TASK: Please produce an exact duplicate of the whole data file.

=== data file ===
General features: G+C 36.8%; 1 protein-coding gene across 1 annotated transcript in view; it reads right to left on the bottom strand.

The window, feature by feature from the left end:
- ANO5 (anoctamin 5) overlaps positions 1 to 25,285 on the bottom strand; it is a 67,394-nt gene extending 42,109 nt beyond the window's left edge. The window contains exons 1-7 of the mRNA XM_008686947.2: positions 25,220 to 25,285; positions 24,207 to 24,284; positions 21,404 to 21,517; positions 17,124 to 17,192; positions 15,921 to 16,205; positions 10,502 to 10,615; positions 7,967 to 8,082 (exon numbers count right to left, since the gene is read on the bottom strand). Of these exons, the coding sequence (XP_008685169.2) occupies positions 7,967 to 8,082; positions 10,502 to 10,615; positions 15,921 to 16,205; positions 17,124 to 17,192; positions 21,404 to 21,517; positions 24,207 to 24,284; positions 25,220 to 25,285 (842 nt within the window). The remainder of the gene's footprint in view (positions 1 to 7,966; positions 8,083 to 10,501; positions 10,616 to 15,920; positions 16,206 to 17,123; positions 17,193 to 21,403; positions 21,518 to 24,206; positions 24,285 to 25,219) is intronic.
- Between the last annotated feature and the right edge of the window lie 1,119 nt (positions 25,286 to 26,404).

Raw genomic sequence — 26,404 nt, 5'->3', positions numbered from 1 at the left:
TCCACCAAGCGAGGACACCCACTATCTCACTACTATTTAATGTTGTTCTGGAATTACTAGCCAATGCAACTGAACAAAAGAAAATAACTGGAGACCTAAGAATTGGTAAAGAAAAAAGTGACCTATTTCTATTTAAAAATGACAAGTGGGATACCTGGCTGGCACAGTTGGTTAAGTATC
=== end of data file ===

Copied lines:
General features: G+C 36.8%; 1 protein-coding gene across 1 annotated transcript in view; it reads right to left on the bottom strand.

The window, feature by feature from the left end:
- ANO5 (anoctamin 5) overlaps positions 1 to 25,285 on the bottom strand; it is a 67,394-nt gene extending 42,109 nt beyond the window's left edge. The window contains exons 1-7 of the mRNA XM_008686947.2: positions 25,220 to 25,285; positions 24,207 to 24,284; positions 21,404 to 21,517; positions 17,124 to 17,192; positions 15,921 to 16,205; positions 10,502 to 10,615; positions 7,967 to 8,082 (exon numbers count right to left, since the gene is read on the bottom strand). Of these exons, the coding sequence (XP_008685169.2) occupies positions 7,967 to 8,082; positions 10,502 to 10,615; positions 15,921 to 16,205; positions 17,124 to 17,192; positions 21,404 to 21,517; positions 24,207 to 24,284; positions 25,220 to 25,285 (842 nt within the window). The remainder of the gene's footprint in view (positions 1 to 7,966; positions 8,083 to 10,501; positions 10,616 to 15,920; positions 16,206 to 17,123; positions 17,193 to 21,403; positions 21,518 to 24,206; positions 24,285 to 25,219) is intronic.
- Between the last annotated feature and the right edge of the window lie 1,119 nt (positions 25,286 to 26,404).

Raw genomic sequence — 26,404 nt, 5'->3', positions numbered from 1 at the left:
TCCACCAAGCGAGGACACCCACTATCTCACTACTATTTAATGTTGTTCTGGAATTACTAGCCAATGCAACTGAACAAAAGAAAATAACTGGAGACCTAAGAATTGGTAAAGAAAAAAGTGACCTATTTCTATTTAAAAATGACAAGTGGGATACCTGGCTGGCACAGTTGGTTAAGTATC